“It can hardly be a coincidence that no language on earth has ever produced the expression,
'As pretty as an airport.'” ― Douglas Adams
In my many travels, airports stand to be the most polarizing form of moving from one place to another. On one hand, I find airports to be indispensable—there is no way I could have traveled as far and wide as I have without them (and for that alone I feel as if I am indebted). On the other hand, I find nothing enchanting about my time spent in an airport. People love to romanticize airports, waxing and waning over the anticipation of travel or adventure, meeting old friends or coming home to family members (and these are certainly a part of the experience), but those small moments are swept away in the 5:00 am trips through airport security and the long hours of waiting.
I'm quite certain I've never walked into an airport at a reasonable time of day. Early mornings are a common theme as I set my alarm for a cringe-inducing hour, waking several times throughout the night in a panic that I've forgotten to pack something important. Soon follow the quiet moments of hauling luggage, finding boarding passes, and removing shoes to walk through the metal detector, wondering why I specifically wore a belt on today of all days. While waiting for the airplane to begin boarding, I watch my fellow passengers find the gate, all of whom seem to be in a similar state of dry eyes and caffeine-induced disarray.
A moment spent in an airport is a moment spent in limbo. Time runs on its own accord, jumping forward and backward faster than you can keep pace. It's a place that's neither here nor there, a small plot of land unto itself. It's a place where people gather and disperse. A place no one can call home. Only on a westward flying airplane can you daydream about a cheeseburger and French fries, but arrive to Egg McMuffins and disappointment.
Airports can be romantic in fairy tales and homecoming events, but I'd argue the typical reality falls a little short. My true problem with airports is not being allowed to buy a hamburger at nine in the morning when your body is telling you it's noon.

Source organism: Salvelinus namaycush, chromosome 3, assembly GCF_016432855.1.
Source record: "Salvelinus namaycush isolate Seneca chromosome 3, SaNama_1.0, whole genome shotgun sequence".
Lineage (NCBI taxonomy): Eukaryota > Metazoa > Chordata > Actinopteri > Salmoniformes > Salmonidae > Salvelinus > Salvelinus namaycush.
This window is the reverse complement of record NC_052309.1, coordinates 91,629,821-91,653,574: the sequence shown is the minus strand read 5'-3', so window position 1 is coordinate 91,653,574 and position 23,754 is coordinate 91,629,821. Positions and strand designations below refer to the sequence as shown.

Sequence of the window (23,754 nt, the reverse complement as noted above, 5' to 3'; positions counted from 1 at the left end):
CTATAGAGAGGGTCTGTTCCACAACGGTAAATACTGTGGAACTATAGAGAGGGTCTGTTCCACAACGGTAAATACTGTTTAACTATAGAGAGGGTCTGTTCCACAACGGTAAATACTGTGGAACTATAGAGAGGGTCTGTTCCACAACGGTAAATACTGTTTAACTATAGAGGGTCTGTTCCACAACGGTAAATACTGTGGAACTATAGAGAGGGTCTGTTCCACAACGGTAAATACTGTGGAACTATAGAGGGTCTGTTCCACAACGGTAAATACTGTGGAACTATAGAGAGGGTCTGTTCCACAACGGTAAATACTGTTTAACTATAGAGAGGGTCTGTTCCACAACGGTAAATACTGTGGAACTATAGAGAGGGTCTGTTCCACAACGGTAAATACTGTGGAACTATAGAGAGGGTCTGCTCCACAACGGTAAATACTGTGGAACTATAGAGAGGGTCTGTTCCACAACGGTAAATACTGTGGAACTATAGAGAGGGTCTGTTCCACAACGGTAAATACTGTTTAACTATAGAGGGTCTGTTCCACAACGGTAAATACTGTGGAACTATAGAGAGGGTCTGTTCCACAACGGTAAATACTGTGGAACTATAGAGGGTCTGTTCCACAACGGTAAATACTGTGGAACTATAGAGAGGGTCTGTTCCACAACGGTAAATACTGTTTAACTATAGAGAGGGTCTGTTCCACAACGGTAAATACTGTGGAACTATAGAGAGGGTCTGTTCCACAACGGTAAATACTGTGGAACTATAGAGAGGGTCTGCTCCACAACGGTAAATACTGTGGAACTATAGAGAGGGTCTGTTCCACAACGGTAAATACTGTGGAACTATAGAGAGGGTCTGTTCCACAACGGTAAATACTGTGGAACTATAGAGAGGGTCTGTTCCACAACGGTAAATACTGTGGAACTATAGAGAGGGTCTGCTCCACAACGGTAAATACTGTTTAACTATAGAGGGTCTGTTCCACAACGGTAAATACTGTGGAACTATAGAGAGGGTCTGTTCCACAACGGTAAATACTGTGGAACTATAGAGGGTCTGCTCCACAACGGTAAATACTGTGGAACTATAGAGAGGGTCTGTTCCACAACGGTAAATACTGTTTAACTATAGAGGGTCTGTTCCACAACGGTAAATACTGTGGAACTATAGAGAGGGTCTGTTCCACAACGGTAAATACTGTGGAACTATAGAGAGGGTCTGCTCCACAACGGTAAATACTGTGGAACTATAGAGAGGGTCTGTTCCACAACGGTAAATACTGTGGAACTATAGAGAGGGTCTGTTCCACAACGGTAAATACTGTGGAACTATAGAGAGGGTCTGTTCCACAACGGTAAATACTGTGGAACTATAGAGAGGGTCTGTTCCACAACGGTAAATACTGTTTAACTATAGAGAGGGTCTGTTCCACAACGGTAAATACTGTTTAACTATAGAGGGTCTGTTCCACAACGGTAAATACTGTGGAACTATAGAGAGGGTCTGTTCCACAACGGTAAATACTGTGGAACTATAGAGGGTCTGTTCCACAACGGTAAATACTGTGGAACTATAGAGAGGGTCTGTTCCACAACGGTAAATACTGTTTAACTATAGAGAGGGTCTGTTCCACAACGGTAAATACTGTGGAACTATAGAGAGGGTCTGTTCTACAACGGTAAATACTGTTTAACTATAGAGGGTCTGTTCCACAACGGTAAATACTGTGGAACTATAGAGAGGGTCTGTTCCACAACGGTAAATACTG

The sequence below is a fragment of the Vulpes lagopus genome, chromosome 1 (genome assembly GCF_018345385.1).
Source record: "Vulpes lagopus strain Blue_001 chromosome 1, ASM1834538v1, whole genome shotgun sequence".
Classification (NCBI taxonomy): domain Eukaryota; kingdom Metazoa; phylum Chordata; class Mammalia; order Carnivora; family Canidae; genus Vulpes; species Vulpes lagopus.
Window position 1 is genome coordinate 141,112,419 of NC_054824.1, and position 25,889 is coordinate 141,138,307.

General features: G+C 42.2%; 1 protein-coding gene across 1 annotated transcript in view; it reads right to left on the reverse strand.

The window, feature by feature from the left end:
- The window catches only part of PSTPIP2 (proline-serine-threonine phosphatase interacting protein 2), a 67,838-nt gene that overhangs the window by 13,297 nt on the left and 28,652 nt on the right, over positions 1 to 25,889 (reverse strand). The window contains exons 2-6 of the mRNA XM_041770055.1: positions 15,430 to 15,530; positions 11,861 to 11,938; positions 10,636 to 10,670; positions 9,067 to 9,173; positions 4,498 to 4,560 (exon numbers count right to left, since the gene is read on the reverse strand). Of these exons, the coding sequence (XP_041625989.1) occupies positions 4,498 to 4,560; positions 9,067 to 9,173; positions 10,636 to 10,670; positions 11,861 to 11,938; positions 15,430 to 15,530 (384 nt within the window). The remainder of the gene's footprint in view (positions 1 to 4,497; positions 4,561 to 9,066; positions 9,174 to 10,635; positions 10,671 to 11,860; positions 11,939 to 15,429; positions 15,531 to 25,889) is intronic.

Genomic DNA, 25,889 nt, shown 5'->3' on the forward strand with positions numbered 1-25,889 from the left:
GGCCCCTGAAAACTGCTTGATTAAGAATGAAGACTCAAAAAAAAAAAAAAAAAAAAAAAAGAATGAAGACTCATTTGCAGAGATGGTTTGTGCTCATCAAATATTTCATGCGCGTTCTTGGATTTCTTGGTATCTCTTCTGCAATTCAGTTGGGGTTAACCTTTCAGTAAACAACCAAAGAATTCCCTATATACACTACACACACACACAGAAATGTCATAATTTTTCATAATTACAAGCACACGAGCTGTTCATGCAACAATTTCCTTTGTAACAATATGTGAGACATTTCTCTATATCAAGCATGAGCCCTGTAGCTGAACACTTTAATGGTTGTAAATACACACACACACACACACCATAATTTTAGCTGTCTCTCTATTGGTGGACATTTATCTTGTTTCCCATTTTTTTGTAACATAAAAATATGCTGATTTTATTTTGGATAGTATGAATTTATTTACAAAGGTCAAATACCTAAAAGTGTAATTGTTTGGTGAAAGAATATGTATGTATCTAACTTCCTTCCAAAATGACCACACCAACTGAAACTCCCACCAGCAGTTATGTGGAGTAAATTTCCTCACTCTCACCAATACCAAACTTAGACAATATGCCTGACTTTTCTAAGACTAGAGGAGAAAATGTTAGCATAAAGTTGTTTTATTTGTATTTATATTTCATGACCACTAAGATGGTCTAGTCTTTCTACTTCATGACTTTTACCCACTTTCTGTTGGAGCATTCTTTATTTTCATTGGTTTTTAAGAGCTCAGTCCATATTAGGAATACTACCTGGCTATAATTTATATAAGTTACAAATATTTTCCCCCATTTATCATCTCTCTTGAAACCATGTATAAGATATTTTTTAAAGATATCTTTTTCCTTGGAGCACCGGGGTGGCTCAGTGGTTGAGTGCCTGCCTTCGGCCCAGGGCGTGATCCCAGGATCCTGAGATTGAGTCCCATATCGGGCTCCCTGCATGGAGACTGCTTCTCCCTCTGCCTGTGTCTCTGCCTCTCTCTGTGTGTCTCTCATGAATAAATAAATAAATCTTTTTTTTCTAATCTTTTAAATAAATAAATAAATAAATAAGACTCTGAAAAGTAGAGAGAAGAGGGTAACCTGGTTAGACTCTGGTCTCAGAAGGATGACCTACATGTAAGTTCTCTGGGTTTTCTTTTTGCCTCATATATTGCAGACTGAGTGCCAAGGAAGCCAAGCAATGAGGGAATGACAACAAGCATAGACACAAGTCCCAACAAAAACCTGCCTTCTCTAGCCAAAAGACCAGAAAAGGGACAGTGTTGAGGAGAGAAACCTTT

There is a place in my heart for oatmeal and raisins. It was only a matter of time for rum to join the mix. These Rum Raisin Oatmeal Cookies have all the qualities of the classic oatmeal raisin cookie with a boozy twist. The cookie base has a dark depth of flavor (in part from the addition of molasses), but the rum-soaked raisins steal the show. The cookies bake up soft and stay tender long after their stay in the oven. These cookies are not for the kids, so please keep them out of the younger ones' hands.
One Year Ago: Malted Chocolate Cupcakes with Toasted Marshmallow Filling
Two Years Ago: Monkey Tails
Rum Raisin Oatmeal Cookies
Yields 18 cookies
3/4 cup (113 grams) raisins
1/2 cup (118 ml) dark rum
1/2 cup (1 stick or 113 grams) butter
3/4 cup (150 grams) brown sugar, packed
1 large egg
1 teaspoon vanilla extract
2 tablespoons molasses
1/2 cup (63 grams) all-purpose flour
1 teaspoon baking soda
1/2 teaspoon salt
1 3/4 cups (158 grams) old fashioned oats
In a small saucepan, heat raisins and rum to a boil over medium high heat, cover, and remove from heat. Allow to rest for 30-45 minutes for raisins to absorb the rum.
Preheat oven to 350 degrees F (180 degrees C). Line a baking sheet with parchment paper.
In a large mixing bowl, cream together the butter and brown sugar until uniform. Beat in the egg, vanilla extract, and molasses. Gradually beat in the flour, baking soda, salt, and oats. Stir in the raisins (and any remaining rum that did not get absorbed).
Drop by tablespoon onto prepared baking sheet and bake for 12-15 minutes (the cookies may appear darker in color from the molasses—this does not necessarily mean that they have browned). Allow to rest for a few minutes on the baking sheet and remove to a cooling rack to cool completely.